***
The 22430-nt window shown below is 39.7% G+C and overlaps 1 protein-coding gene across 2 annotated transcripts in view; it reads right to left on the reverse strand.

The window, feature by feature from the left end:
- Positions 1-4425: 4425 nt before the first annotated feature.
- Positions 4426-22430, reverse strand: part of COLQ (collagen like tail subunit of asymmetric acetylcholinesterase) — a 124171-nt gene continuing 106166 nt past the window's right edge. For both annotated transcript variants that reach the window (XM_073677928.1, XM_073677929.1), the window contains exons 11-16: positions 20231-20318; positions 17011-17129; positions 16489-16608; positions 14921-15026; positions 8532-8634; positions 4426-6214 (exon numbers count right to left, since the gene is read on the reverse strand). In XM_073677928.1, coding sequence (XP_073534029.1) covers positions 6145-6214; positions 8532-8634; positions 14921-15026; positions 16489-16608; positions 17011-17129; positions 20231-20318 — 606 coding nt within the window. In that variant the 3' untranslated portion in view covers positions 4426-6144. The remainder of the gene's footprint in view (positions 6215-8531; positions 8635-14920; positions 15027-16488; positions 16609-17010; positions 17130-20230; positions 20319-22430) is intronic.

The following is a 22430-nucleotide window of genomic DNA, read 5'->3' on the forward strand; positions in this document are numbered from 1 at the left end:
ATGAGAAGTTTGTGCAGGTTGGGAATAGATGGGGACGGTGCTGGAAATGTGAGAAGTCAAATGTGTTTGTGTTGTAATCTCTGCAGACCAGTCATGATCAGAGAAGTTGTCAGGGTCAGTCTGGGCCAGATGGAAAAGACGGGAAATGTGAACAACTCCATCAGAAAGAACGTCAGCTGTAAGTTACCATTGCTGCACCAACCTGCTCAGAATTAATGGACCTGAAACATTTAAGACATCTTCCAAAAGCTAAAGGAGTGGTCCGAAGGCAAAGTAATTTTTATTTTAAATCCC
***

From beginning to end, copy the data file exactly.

The 22430-nt window shown below is 39.7% G+C and overlaps 1 protein-coding gene across 2 annotated transcripts in view; it reads right to left on the reverse strand.

The window, feature by feature from the left end:
- Positions 1-4425: 4425 nt before the first annotated feature.
- Positions 4426-22430, reverse strand: part of COLQ (collagen like tail subunit of asymmetric acetylcholinesterase) — a 124171-nt gene continuing 106166 nt past the window's right edge. For both annotated transcript variants that reach the window (XM_073677928.1, XM_073677929.1), the window contains exons 11-16: positions 20231-20318; positions 17011-17129; positions 16489-16608; positions 14921-15026; positions 8532-8634; positions 4426-6214 (exon numbers count right to left, since the gene is read on the reverse strand). In XM_073677928.1, coding sequence (XP_073534029.1) covers positions 6145-6214; positions 8532-8634; positions 14921-15026; positions 16489-16608; positions 17011-17129; positions 20231-20318 — 606 coding nt within the window. In that variant the 3' untranslated portion in view covers positions 4426-6144. The remainder of the gene's footprint in view (positions 6215-8531; positions 8635-14920; positions 15027-16488; positions 16609-17010; positions 17130-20230; positions 20319-22430) is intronic.

The following is a 22430-nucleotide window of genomic DNA, read 5'->3' on the forward strand; positions in this document are numbered from 1 at the left end:
ATGAGAAGTTTGTGCAGGTTGGGAATAGATGGGGACGGTGCTGGAAATGTGAGAAGTCAAATGTGTTTGTGTTGTAATCTCTGCAGACCAGTCATGATCAGAGAAGTTGTCAGGGTCAGTCTGGGCCAGATGGAAAAGACGGGAAATGTGAACAACTCCATCAGAAAGAACGTCAGCTGTAAGTTACCATTGCTGCACCAACCTGCTCAGAATTAATGGACCTGAAACATTTAAGACATCTTCCAAAAGCTAAAGGAGTGGTCCGAAGGCAAAGTAATTTTTATTTTAAATCCC